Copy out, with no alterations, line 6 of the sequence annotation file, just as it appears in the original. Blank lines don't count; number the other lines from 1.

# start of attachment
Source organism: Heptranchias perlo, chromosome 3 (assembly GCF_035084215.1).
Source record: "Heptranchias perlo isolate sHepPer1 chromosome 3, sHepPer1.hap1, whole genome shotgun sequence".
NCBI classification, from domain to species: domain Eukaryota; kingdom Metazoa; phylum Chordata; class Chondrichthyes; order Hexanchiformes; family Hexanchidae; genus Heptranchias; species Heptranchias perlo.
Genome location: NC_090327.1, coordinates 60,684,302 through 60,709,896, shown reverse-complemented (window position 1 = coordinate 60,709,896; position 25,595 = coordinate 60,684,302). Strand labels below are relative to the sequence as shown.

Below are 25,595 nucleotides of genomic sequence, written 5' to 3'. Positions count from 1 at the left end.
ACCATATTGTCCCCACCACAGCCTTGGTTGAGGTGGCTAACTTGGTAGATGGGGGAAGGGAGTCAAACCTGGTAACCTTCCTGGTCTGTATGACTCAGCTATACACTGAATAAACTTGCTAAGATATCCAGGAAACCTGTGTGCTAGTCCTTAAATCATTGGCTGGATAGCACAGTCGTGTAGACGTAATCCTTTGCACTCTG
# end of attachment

ACCATATTGTCCCCACCACAGCCTTGGTTGAGGTGGCTAACTTGGTAGATGGGGGAAGGGAGTCAAACCTGGTAACCTTCCTGGTCTGTATGACTCAGCTATACACTGAATAAACTTGCTAAGATATCCAGGAAACCTGTGTGCTAGTCCTTAAATCATTGGCTGGATAGCACAGTCGTGTAGACGTAATCCTTTGCACTCTG